A Question of Placeby Bryan Thao Worra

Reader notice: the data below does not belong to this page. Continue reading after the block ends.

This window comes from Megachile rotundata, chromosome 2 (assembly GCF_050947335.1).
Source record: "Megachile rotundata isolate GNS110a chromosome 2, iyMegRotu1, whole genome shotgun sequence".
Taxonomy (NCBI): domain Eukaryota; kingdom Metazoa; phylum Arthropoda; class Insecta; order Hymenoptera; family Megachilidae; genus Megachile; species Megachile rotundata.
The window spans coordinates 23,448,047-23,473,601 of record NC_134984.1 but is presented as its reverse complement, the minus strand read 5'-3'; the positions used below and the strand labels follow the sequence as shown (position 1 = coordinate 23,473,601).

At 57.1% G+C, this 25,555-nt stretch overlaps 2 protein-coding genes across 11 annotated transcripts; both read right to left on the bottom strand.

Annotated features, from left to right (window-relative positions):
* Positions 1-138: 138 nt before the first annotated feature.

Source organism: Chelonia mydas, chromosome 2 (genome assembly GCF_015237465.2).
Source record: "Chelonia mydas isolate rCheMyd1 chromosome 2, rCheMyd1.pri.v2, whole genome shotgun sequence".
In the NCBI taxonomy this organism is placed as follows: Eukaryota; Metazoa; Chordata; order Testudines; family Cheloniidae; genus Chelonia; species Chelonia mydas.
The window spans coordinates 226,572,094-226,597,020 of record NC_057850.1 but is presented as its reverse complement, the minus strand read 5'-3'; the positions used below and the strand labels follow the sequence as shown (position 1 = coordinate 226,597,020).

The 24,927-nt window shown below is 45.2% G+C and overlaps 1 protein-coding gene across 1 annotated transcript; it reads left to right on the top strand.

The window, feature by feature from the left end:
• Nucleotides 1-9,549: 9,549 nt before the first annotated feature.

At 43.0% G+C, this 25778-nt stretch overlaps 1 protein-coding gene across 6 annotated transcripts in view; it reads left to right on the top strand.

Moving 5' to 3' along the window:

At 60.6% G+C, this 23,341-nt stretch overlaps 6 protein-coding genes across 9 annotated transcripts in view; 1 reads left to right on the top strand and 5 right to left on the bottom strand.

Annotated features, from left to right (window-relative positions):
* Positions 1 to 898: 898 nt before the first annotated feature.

Poseidon digs a grave for me in the side of beleaguered Gaia: Trench wide, ocean deep, a hole calling from beneath his cold, stoic waves. Ambitiously he makes ready, gazing at the teeming shores of man As though there is not space enough upon the earth for this sort of thing. The Ocean Lord does not realize the methods of disposal are as myriad as the erosions. The promiscuous lips of Agni might ignite my husk, disguised as careless match or Deliberate flame, and winds, drunk on intemperate currents, may spit my ashes Across the lands to visit all of my ancestors. Two decades since my foot last fell upon my native soil, Often asked when will we return: Always, it is this return we're expected to undertake. Even with feet pierced at birth, Oedipus could not resist the call to a home he never recognized. The son is tied to fate, to soil, to heart, to grave. What home is this, that people want? To be born where the final comfort, too, is served. In exasperation, hearts gasp for the complexity of ants. Surely ants don't ask such riddles of themselves, even those night travelers upon the beach swept away by Poseidon's mischief, trying to return beneath the hill of their own making. © 2006 by Bryan Thao Worra. All rights reserved.